[ros-dev] Security policy for FAT partition driver?

Mike Nordell tamlin at algonet.se
Thu May 12 10:57:18 CEST 2005


I have intentionally stayed out of this discussion, since it seems it's much
about personal preferences and less about what I believe initially likely
matters more for ROS - a way for the users coming to ROS to continue to use
their existing data.

I believe that for this argument to be constructive, first it has to be
decided what users are most important, or even likely, to be able to see the
priority of FS implementations:
- New users that have no previous data that matters to them.
- Users migrating from Windows, currently using NTFS.
- Users migrating from unix-like operating systems.

Considering ROS will be a way for people to get out of the Microsoft
treadmill while continue to use a familiar environment (and for developers,
API) it would seem like a logical conclusion that the majority already have
filesystems usable from Windows. Unless those users are coming from a Win9x
environment, chances are it is NTFS.

I personally know of people willing to get away from Microsoft but having
terabytes of data that would be unaccessible from ROS should an NTFS driver
not be implemented, making those potential users not even bother to sneeze.
Even if given a path to migrate that data to a filesystem supported by ROS;
would _you_ want to migrate one or more terabyte(s) of data from something
proven reliable (so far) to something almost unknown? Would you do it if you
suspected it was a one-way trip? I sure know I wouldn't, and neither would
they.


Robert Köpferl wrote:

> So coming back to ext?.
> There exists a rather good implementation for WinNT:

I would say "rather good" is nowhere near the rock solid stability required
for a filesystem. The filesystem is _the_ most important piece for a system
(and its users), since it is what is supposed to hold and safeguard its
data. Everything, and I do mean everything else can be replaced, but some
data is unique and cant be replaced (start rant about backup...). Applying
the often disliked Microsoft-mantra of "good enough" in this area seems more
like asking users to become part of the Shroedinger experiment - only catch
is that the users data would be the cat.

> Multiple File streams. NTFS is (looking at the mentioned table) the
> only FS capable of that feature.

Actually, that's also not entirely true. BFS, the filesystem for BeOS also
had/has it (*), though much better integrated into the OS and tools (of
course?), and... didn't Apple HFS use a different stream for the resource
fork?

(*) In form of named properties. To be even more correct, BFS named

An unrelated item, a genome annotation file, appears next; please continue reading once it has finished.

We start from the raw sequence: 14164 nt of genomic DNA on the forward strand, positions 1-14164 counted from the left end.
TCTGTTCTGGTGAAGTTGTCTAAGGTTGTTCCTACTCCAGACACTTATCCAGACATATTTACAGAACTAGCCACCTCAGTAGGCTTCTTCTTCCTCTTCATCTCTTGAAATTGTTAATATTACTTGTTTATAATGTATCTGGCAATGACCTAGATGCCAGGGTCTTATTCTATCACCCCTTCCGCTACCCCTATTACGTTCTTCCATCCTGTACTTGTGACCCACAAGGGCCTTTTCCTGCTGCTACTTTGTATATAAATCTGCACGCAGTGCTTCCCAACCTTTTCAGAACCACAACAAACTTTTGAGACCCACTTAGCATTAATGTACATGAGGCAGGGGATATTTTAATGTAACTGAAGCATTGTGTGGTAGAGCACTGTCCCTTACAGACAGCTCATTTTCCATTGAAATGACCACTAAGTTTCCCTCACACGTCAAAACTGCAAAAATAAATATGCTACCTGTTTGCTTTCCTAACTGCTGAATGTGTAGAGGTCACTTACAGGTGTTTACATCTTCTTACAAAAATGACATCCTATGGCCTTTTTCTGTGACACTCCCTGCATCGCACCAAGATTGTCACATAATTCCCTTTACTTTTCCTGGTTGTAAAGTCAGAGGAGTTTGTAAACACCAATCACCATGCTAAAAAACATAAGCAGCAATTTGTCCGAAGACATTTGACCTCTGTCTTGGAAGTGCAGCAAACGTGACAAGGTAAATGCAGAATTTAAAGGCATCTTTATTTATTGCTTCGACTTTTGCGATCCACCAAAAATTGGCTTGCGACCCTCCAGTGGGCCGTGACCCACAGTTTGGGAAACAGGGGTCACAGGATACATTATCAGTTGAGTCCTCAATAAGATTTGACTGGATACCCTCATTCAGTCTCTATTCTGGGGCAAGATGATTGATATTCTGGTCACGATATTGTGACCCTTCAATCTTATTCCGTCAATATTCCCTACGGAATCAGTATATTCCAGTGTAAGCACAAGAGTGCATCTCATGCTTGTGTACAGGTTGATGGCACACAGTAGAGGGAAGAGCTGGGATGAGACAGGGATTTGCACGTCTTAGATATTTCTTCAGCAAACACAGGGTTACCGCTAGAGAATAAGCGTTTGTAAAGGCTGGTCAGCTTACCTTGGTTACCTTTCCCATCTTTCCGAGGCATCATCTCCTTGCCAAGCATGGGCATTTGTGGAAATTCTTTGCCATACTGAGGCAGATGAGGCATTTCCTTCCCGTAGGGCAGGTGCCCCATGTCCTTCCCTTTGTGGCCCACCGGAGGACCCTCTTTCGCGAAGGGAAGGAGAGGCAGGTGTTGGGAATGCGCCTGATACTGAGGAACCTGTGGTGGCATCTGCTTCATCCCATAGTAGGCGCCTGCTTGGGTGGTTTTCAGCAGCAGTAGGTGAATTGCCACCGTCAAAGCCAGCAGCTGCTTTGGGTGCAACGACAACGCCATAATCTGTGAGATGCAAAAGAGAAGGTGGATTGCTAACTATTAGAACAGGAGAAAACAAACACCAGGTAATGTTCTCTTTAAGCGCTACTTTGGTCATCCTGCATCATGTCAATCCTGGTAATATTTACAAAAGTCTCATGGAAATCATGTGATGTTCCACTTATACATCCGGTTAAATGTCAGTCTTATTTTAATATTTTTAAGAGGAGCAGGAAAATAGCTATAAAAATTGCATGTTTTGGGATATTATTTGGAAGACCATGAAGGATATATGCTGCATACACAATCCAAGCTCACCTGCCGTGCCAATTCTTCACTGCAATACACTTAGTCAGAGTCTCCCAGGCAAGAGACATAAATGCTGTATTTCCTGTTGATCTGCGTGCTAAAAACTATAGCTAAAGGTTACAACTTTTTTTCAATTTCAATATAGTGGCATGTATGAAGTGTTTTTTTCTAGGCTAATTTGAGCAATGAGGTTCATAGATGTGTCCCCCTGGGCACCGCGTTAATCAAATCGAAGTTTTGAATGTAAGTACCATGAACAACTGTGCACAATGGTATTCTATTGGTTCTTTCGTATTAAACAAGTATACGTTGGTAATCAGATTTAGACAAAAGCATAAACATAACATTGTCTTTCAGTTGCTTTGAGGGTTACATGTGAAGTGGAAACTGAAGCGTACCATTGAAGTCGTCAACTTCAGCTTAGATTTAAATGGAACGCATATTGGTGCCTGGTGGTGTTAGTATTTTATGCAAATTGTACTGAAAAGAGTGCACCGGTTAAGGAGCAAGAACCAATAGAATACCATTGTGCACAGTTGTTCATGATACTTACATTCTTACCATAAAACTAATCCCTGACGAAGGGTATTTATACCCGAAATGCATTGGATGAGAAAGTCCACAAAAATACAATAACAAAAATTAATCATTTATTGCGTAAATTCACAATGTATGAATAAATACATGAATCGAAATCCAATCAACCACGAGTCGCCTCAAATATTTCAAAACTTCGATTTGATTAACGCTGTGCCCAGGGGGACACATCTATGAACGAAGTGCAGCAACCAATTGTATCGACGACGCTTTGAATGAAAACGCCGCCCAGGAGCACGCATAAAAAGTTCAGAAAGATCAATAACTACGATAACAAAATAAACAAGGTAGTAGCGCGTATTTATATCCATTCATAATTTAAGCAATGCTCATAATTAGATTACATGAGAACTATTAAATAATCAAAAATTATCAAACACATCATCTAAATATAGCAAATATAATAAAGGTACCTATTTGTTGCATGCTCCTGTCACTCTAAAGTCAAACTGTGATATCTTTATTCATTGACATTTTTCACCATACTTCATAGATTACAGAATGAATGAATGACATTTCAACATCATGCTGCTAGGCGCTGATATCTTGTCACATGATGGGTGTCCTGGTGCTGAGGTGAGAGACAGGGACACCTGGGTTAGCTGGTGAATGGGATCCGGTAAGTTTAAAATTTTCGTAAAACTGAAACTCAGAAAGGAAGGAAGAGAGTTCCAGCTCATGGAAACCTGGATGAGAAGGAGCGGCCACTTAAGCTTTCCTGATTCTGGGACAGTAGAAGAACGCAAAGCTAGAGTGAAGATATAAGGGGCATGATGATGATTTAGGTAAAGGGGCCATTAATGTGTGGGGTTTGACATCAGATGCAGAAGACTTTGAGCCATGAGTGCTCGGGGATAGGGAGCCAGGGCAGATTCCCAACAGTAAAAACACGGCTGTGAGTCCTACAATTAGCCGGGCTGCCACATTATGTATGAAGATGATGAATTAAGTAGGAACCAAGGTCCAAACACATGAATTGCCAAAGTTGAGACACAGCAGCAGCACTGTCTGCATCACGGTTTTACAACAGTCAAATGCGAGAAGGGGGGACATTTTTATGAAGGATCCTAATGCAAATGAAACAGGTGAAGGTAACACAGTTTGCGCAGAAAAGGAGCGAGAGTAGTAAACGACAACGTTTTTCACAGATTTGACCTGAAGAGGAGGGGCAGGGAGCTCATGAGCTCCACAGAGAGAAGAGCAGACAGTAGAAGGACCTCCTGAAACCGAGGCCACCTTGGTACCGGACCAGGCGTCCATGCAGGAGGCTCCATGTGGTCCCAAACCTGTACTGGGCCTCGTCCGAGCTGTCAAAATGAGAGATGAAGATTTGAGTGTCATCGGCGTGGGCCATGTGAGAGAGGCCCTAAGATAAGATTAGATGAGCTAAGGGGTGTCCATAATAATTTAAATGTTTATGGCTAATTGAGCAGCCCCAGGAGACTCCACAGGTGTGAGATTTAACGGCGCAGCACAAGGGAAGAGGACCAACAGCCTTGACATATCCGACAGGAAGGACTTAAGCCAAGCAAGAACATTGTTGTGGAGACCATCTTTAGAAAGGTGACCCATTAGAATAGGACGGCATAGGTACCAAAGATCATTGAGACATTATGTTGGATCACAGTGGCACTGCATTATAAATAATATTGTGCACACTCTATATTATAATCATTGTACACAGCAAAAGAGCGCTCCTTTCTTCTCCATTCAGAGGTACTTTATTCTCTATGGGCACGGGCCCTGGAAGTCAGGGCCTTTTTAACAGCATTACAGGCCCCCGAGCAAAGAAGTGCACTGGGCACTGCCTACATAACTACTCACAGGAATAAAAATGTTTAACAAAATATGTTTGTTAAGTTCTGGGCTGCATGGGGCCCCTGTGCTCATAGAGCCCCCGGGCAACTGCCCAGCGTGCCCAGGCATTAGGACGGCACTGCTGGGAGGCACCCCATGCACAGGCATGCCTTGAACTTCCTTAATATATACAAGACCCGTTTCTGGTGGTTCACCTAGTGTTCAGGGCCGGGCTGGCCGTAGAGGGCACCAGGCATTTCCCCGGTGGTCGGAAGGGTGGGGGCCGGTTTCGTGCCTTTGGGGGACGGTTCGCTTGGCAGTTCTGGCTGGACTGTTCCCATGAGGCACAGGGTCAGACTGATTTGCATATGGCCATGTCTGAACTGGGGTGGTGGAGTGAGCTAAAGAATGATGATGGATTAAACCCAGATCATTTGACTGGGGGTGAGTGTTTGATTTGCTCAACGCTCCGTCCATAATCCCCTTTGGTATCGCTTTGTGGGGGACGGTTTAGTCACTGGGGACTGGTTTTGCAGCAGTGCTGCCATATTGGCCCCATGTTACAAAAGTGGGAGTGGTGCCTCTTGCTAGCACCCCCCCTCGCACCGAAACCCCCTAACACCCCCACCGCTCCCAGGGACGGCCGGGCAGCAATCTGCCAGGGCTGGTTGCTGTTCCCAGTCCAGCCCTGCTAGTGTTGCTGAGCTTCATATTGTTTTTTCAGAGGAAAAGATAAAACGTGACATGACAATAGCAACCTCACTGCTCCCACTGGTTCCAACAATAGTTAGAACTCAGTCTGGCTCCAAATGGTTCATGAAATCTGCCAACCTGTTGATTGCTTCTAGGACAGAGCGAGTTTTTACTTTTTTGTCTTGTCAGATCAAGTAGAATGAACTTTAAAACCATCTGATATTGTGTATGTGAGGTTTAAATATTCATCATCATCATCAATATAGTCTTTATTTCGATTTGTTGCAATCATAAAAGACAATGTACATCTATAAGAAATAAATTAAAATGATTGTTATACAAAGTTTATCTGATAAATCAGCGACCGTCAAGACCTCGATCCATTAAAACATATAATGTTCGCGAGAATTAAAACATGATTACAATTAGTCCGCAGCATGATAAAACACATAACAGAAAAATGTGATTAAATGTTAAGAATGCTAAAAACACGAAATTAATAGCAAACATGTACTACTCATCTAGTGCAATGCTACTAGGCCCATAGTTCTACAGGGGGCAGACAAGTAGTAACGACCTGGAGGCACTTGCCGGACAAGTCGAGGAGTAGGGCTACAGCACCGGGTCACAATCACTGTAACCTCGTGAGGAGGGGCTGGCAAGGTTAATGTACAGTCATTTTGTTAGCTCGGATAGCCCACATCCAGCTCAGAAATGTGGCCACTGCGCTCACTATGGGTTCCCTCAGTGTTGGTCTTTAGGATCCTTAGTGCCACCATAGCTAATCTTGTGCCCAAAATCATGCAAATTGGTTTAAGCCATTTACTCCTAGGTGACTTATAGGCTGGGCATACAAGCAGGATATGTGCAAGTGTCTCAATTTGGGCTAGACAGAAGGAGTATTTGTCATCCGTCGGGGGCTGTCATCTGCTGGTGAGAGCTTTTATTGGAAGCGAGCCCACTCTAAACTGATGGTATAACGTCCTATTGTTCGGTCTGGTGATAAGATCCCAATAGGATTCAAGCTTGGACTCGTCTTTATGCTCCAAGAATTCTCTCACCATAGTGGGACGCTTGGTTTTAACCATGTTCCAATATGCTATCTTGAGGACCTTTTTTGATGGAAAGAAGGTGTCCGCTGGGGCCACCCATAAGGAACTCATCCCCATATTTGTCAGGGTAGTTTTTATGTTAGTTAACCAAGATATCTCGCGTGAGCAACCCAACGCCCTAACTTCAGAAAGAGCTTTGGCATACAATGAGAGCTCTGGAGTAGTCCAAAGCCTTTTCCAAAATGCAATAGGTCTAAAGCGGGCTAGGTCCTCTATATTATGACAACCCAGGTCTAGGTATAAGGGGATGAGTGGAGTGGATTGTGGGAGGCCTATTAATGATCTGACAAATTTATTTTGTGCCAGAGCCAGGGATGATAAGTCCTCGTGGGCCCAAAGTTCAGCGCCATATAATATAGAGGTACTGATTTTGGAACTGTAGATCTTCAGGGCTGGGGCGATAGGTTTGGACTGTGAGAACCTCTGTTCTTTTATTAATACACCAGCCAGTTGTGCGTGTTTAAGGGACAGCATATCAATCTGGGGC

attributes are at the FS level more like NTFS' attributes, even that they
can also store data much like a named data stream in NTFS.

Taking a little detour:
While multiple (named) streams display the complete incomptibility with most
other filesystems in the world, at least if you want to move a file using
Z-Modem or something similarly primitive, I have yet to decide which way is
the best for general use - using but a single data stream for simplicity and
compatibility with systems back from BC, or go for multiple streams for
expressive power.

Having used NTFS, where this is very poorly integrated (when at all) into
the OS, API and tools, and BFS where the very good OS integration made it
feel just "natural", I suspect multiple streams indeed is the better way,
but it can't be used to a fraction of its potential with the primitive API's
or API semantics used since BC (this essentially includes the Win32 API and
tools).

While the rest of the computing industry have moved quite a bit in the last
25+ years, FS semantics and API's have esentially been standing still.
Having used "something better" (my subjective opinion based on BFS+BeOS),
I'd say this standstill is not because the current paradigm is good enough.
Compared to just that "something better" I'd say current paradigm sucks.

Even more OT opinions:
While it would be really nice to lift this up to at least the level of the
BeOS+BFS functionality, this is not the place. At least not yet. Once ROS is
more mature and complete I wouldn't mind see this added for a new
filesystem, making ROS take a leap. But that's currently so far into the
future that raising the question now is really pointless. There are lots and
lots of grunt-work more important before starting to add features and
extending API's, filesystems and network protocols, making ROS apps taking
advantage of these improvements incompatible with Win32/NT.


/Mike



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